The next specialization that Dermatologists can specialize in is referred to as Dermatopathology. This specialization is the process of reasoning why certain skin diseases are caused and what effects they might have.
These Dermatologists are specialized healthcare professionals who study various samples from patients to identify potential reasons that a skin condition has developed over time. This specialty requires an additional year of specialized fellowship. Some Dermatologists are also responsible for completing additional training, formal education, or fellowships before they can officially begin working with patients on their own.
Dermatologists have a wide range of responsibilities throughout their role. To learn more about the responsibilities that a Dermatologist has, keep reading.
Dermatologists diagnose and treat different diseases. They also help to improve the appearance of their patients' skin, hair, and nails. Dermatologists help diminish signs of aging, decrease the appearance of scars, help treat acne, and diagnose and remove skin cancer.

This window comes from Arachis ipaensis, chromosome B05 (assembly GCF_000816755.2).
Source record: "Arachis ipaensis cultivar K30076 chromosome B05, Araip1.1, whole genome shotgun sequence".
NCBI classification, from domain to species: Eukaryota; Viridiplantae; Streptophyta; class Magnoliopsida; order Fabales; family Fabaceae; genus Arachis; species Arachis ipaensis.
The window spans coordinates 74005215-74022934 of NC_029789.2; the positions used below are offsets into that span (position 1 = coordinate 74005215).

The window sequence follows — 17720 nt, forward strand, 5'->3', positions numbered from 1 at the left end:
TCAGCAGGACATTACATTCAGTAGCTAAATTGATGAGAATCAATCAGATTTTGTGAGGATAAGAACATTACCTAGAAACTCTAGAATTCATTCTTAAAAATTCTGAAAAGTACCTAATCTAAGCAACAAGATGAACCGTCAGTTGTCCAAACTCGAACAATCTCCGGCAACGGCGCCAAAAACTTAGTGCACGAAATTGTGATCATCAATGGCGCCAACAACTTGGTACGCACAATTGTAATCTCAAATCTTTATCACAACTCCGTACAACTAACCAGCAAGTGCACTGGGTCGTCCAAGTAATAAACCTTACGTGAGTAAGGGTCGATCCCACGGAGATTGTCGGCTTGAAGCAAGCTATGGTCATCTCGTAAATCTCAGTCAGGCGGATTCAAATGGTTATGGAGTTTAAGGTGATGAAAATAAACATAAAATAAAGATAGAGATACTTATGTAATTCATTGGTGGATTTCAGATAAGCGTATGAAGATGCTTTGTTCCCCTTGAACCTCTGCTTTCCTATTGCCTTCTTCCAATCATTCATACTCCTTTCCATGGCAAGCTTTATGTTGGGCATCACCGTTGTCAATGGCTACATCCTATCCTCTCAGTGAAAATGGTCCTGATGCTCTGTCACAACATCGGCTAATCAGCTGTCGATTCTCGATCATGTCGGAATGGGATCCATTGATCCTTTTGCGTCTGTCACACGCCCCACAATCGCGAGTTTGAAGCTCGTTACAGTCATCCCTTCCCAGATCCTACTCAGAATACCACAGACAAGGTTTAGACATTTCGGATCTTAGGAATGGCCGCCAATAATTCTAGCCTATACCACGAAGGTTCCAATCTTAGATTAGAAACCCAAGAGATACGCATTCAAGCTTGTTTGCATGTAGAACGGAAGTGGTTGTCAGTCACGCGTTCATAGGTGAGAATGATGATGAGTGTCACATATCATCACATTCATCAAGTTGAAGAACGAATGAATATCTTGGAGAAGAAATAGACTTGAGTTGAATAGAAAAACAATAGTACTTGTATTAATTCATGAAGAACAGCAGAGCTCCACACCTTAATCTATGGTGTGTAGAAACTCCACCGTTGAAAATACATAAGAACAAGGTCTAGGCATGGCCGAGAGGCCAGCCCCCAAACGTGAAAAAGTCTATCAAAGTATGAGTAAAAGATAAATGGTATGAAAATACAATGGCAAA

Some of their responsibilities include:
Meeting with patients and evaluating their skin problems to provide a proper diagnosis and treatment.
Must provide follow-up exams until the patients are cured. They must also determine how the treatment affected the patient and look for alternative options if they aren't responding to the treatment.
Perform surgeries to help people obtain their desired appearance.
Some dermatologists also specialize in the removal of skin cancer and offer these skin cancer surgeries to help patients rid themselves of cancer.
Many dermatologists also train other dermatologists and help them train other dermatologists. They play a part in continuing education for dermatologists to bring up others under the proper guidelines.